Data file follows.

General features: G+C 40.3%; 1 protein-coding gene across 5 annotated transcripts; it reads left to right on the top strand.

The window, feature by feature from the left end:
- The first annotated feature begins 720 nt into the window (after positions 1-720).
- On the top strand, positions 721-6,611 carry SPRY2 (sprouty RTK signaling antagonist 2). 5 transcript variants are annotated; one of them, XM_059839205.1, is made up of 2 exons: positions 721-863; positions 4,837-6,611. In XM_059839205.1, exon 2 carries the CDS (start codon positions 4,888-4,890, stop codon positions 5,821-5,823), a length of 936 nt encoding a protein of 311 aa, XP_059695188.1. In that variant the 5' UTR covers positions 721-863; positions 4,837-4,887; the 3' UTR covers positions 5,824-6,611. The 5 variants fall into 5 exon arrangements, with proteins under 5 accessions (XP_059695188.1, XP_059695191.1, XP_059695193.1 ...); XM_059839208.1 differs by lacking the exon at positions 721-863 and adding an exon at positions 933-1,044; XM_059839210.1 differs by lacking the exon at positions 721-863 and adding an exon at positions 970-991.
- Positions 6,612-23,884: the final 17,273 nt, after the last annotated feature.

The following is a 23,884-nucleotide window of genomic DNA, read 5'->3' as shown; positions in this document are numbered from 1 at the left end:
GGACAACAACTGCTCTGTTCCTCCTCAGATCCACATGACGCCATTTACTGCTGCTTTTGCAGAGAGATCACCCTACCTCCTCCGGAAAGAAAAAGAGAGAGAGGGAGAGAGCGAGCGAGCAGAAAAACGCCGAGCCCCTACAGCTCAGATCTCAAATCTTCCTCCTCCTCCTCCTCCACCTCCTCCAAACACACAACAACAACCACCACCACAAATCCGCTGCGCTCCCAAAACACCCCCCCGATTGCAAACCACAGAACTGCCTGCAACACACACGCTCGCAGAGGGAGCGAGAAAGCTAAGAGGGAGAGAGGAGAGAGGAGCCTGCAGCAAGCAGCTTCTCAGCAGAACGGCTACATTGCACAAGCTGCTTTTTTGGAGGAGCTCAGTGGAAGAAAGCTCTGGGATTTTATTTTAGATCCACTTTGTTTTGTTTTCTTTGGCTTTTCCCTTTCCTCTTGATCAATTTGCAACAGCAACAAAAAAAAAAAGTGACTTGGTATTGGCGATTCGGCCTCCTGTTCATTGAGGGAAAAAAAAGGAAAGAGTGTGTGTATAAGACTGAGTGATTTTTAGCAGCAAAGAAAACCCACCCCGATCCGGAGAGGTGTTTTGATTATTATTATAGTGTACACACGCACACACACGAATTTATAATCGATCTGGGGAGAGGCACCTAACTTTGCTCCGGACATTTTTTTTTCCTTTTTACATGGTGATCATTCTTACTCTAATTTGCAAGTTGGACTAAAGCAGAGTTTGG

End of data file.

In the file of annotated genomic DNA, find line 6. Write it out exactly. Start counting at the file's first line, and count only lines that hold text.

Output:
The following is a 23,884-nucleotide window of genomic DNA, read 5'->3' as shown; positions in this document are numbered from 1 at the left end: